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Steamboat Springs The forecast for the next few days in Routt County calls for irrigation boots and Hawaiian shirts. High temperatures are expected to reach the 70s by Saturday and remain significantly above average for the next eight to 10 days.
If it was a one-week mud season that settled over Steamboat this week, it at least brought some relief from unseasonably warm and dry conditions with more than a half-inch of precipitation Wednesday night.
Steamboat weather observer Art Judson reported that as of 7 a.m. Thursday, 0.55 inches of precipitation had fallen in the preceding 24 hours. That marked the greatest 24-hour precipitation at Judson's weather station between downtown and the ski mountain since a snowstorm Feb. 22, he said.
The morning's precipitation reading was attributable to 0.39 inches of rain and 0.7 inches of snow that yielded 0.16 inches of moisture.
The National Weather Service in Grand Junction consulted a snow-measuring site on Buffalo Pass and reported 8 inches of snow had fallen above 10,000 feet there overnight.
By 3:30 p.m. Thursday, a stiff shower of rain mixed with graupel was pelting the west side of the city.
The Weather Service had posted a winter weather advisory early Thursday morning anticipating additional accumulations of 4 to 8 inches of snow above 9,000 feet in the Park and Elkhead ranges by Friday morning. However, meteorologist intern Travis Booth said at midafternoon that the energy of the low-pressure trough that was the engine behind the forecast already was dissipating and unlikely to produce that much snow.
“What we’re seeing right now is the remainder of the scattered showers moving through,” Booth said. “You’re going to warm up rather quickly. There’s nothing super promising (in terms of precipitation) for the next eight to 10 days.”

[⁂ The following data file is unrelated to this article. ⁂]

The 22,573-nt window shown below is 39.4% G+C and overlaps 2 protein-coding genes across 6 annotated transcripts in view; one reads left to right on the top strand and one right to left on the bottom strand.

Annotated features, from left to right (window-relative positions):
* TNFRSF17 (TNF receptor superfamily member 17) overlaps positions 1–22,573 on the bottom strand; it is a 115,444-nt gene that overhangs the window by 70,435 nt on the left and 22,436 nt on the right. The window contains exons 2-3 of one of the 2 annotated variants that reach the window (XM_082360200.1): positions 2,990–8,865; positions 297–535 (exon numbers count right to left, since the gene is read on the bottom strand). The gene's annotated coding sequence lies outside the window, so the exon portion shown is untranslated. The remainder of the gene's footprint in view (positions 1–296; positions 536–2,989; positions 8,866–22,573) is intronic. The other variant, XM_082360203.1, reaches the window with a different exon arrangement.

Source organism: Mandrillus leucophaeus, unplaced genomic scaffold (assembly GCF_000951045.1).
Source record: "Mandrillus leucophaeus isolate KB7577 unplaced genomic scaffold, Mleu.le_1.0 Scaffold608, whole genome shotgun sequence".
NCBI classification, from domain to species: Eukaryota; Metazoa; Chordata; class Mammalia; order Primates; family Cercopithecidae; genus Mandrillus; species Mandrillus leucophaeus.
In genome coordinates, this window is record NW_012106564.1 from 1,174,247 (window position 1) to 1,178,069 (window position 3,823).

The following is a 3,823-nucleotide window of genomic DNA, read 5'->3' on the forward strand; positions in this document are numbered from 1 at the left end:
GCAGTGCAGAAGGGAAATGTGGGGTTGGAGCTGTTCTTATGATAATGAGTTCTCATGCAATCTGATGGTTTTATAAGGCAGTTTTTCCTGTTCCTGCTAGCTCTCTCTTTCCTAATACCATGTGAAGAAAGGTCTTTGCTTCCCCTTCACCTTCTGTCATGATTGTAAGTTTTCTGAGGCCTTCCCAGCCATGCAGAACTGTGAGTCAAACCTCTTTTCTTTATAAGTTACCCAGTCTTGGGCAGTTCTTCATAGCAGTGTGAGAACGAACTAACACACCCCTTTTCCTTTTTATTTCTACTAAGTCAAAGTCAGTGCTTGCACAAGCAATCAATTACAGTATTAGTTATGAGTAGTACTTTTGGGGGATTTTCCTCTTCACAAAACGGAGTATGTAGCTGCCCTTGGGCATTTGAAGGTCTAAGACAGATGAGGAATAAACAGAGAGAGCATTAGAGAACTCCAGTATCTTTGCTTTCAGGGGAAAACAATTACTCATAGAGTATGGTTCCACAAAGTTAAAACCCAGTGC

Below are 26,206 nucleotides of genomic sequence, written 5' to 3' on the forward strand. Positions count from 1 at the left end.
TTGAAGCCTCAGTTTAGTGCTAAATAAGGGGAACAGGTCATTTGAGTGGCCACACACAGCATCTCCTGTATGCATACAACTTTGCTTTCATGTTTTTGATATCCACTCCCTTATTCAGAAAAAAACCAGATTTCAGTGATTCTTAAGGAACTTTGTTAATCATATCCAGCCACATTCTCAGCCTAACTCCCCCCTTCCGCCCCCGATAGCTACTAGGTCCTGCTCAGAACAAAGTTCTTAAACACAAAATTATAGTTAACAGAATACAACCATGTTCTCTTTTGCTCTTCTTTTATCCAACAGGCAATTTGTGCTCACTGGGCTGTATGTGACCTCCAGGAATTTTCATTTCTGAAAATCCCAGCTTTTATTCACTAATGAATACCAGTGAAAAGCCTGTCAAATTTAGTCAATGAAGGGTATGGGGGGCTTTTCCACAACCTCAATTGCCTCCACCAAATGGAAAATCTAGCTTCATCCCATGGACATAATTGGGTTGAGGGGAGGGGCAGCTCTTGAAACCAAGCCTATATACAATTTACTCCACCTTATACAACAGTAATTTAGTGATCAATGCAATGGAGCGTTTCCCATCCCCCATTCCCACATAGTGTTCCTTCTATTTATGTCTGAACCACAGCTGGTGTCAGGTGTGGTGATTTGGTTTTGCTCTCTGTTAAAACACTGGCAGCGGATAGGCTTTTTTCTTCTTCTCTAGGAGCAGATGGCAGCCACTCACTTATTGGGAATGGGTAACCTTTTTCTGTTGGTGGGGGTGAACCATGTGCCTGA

The Weather Service was forecasting mostly sunny skies and temperatures in the 60s Friday followed by more bluebird skies and daily highs hitting the mid to high 70s Saturday through Monday.
Colorado State University Extension Agent Todd Hagenbuch said the cold rain that fell Wednesday night has the potential to accelerate the transformation of the valley and lower elevation hay meadows from late winter to spring.
“The frost line has gone down to a level below where grass (hay) roots are,” Hagenbuch said. “I anticipate with this recent moisture, our hay meadows that have been cut (last summer) will green up.”
Hagenbuch said he has some concerns about the outlook for dryland hay meadows this summer. Ultimately, it will be summer rains that make the difference for those unirrigated fields he said.
For farmers and ranchers, this spring has been the opposite of spring 2011, when snow lingered in the valley into May and rivers that had overflowed their banks kept hay meadows flooded with cold runoff well into June, Hagenbuch added.
To reach Tom Ross, call 970-871-4205 or tross@SteamboatToday.com